“You all set?”
“Yep” he said collapsing onto his bed and kicking to straighten out the sheets which hung off the mattress from the night before. “I am utterly exhausted!” he groaned just as I was about to turn out the lights.
“Utterly exhausted?” I paused. “Utterly?” It wasn’t that he professed to be soooooo tired as much as that word caught my attention. A perfectly good word ‘utterly’ may be, I seldom think to use it. And why was he exhausted? What events had transpired that had so completely depleted his life force? Was it even possible to be anything more than exhausted or was the proclamation of utter exhaustion the melodramatic equivalent declaring one’s self really REALLY tired, which got me to thinking.
Back in 10th grade I remember my English teacher putting up a challenge against use of the word ‘really’ in classroom discussions or our subsequent writing assignments. Mr H. ran an interesting classroom. As a relatively average looking fellow of average height and medium complexion I’d say he’d blend right into the crowd of students passing in the hallway outside his door if it weren’t for the fuzz of his closely cropped cranium which I can only assume alluded to the eminent recession of his hairline at a relatively young age. But his youthful exuberance for the written word was palpable, and a welcome change after my freshman year of conjugating verbs and dissecting grammar under the watchful eye of the old redheaded crone that preceded him. Instead, we’d dive into Catcher In the Rye, explore poetic imagery, and immerse out minds and fingers in a pot luck supper dubbed the Medieval Banquet. If that weren’t inspiring enough, rumor had it that he was also bangin’ Miss L., my eigth-grade English teacher who had recently ascended to a new position on staff (pun intended) at the high school. She was a modestly bohemian young woman who wore gunny-sack dresses to compliment her untamed mane of curly hair. It didn’t matter if it was true, but it did earn him the respect of myself and the other guys on the soccer team that shared class time with him.
For whatever brief moments a room full of 16-year-old angst could endure, he brought passages to life with fervent vigor and boisterous thespian articulation. Clad in faded blue jeans, muted flannel and understated sweaters, it was as if Shakespeare himself had stepped out from between the tattered catalogue pages of LLBean and Eddie Bauer. He simply asked that we think about words in our writing and expression and avoid the pitfalls of ‘ummm’ and ‘uhhh’, ‘totally’ and ‘wicked’ that were haphazardly strewn about like extra exclamation points at the end of every sentence which is really unnecessary!!! Whatever happened to him, I wonder. Perhaps he’s enshrined himself in a hermitage surrounded by books that are actually made of paper. His catatonic gaze upon the woodland creatures that pass the window to his hovel is broken only by turret-like blurts of profanity and jumbled quotes from Hamlet and Fifty Shades of Grey. Either that or he and Miss L. are fornicating on a beach somewhere in South America when they’re not lying in a hammock mercilessly LOL-ing over the degradation of contemporary American English propagated by hip-hop music and Damn-You-Autocorrect! Oh, were it only ‘so true’, verily.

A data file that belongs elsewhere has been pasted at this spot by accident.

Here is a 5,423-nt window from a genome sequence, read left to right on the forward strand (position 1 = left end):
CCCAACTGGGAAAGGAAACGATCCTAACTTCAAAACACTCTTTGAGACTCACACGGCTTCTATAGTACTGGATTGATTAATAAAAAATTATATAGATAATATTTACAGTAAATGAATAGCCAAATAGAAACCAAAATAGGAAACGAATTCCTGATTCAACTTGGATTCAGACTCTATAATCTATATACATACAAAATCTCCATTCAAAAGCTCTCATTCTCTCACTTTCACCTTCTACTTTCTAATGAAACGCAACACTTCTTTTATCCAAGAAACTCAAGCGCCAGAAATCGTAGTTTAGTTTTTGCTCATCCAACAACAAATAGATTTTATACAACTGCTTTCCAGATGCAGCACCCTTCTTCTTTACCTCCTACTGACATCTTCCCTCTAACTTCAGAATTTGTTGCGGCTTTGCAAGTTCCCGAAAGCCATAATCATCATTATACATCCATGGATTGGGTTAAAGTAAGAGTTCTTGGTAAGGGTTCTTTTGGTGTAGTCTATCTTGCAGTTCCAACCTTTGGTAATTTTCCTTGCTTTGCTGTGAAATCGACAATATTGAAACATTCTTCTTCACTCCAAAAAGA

“That’s an interesting word, ‘utterly’…. I have a question for you,” I started in. “If ‘exhausted’ means the complete depletion of something like energy, or food or resources, and ‘utterly’ means ‘completely’, then isn’t saying ‘utterly exhausted’ like saying ‘completely completely depleted’?”
“Uhhhh…… I guess.” He didn’t care, but I couldn’t stop myself.
“I mean, does it add anything?” I asked as innocently as I could. I know I should have let it go, but I believed it was an interesting little thought nugget he might appreciate. I had the best intentions. My boy, now 13, is a bookworm. Whereas I am resigned to chip away at a book at a daunting 15 pages an hour, He can leisurely rip through a 500 page novel in a couple days. His bookcase and nightstand are stacked high with more books than I’ve read in a lifetime. But in that moment of inspiration, that forced one-sided conversation, I thought I might make a connection over the common thread between his passion for reading and my interest in writing: words. “I just wonder what you think,” I said to dispel his natural inclination to wander off. Fortunately, he was already tucked in against the headboard of his bed with no means of escape. “I don’t know what’s right”, I confessed, “but ‘utterly’ seems sorta similar to ‘really’ when you use it like that, doesn’t it? What is that, a vague adverb or something?” I think he shrugged and grunted some monosyllabic form of “idontknow” which I took to mean that it was time for me to please leave. – Strike One.
The entire exchange had only taken a couple minutes up to that point, but he was utterly exhausted after all. Reluctant to submit defeat in my misguided attempt to bond with him over some trivial literary concept, good sense told me it was about time to release him from the conversation…. almost. But then I had another interesting thought. “Hey, here’s another interesting thought for you.”
“Whaaaaat”, he begged off with a grin. In hindsight, I’m sure the few synapses that were still firing behind his utterly exhausted eyes were begging for mercy. I should have interpreted the grin as a polite white flag of surrender instead of mild interest in his father’s enthusiastic monologue, but I was on a roll.